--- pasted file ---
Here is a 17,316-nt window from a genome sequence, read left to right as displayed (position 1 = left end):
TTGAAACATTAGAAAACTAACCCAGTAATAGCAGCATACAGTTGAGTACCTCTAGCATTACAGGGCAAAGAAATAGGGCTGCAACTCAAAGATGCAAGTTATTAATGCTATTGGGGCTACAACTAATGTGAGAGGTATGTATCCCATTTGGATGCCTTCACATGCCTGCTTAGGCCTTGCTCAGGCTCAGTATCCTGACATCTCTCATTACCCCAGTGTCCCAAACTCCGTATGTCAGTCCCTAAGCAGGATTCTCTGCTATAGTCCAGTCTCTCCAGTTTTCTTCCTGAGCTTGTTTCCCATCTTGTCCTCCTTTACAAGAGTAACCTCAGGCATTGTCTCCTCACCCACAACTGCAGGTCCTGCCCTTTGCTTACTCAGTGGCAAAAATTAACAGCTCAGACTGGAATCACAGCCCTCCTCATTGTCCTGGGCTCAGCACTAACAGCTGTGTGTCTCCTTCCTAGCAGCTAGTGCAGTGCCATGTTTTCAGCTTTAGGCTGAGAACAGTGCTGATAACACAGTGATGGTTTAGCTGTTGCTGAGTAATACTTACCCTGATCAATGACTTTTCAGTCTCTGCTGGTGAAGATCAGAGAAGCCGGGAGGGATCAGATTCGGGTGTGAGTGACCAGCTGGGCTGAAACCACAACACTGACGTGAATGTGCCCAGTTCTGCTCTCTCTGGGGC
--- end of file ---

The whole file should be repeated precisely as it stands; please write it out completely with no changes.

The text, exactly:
Here is a 17,316-nt window from a genome sequence, read left to right as displayed (position 1 = left end):
TTGAAACATTAGAAAACTAACCCAGTAATAGCAGCATACAGTTGAGTACCTCTAGCATTACAGGGCAAAGAAATAGGGCTGCAACTCAAAGATGCAAGTTATTAATGCTATTGGGGCTACAACTAATGTGAGAGGTATGTATCCCATTTGGATGCCTTCACATGCCTGCTTAGGCCTTGCTCAGGCTCAGTATCCTGACATCTCTCATTACCCCAGTGTCCCAAACTCCGTATGTCAGTCCCTAAGCAGGATTCTCTGCTATAGTCCAGTCTCTCCAGTTTTCTTCCTGAGCTTGTTTCCCATCTTGTCCTCCTTTACAAGAGTAACCTCAGGCATTGTCTCCTCACCCACAACTGCAGGTCCTGCCCTTTGCTTACTCAGTGGCAAAAATTAACAGCTCAGACTGGAATCACAGCCCTCCTCATTGTCCTGGGCTCAGCACTAACAGCTGTGTGTCTCCTTCCTAGCAGCTAGTGCAGTGCCATGTTTTCAGCTTTAGGCTGAGAACAGTGCTGATAACACAGTGATGGTTTAGCTGTTGCTGAGTAATACTTACCCTGATCAATGACTTTTCAGTCTCTGCTGGTGAAGATCAGAGAAGCCGGGAGGGATCAGATTCGGGTGTGAGTGACCAGCTGGGCTGAAACCACAACACTGACGTGAATGTGCCCAGTTCTGCTCTCTCTGGGGC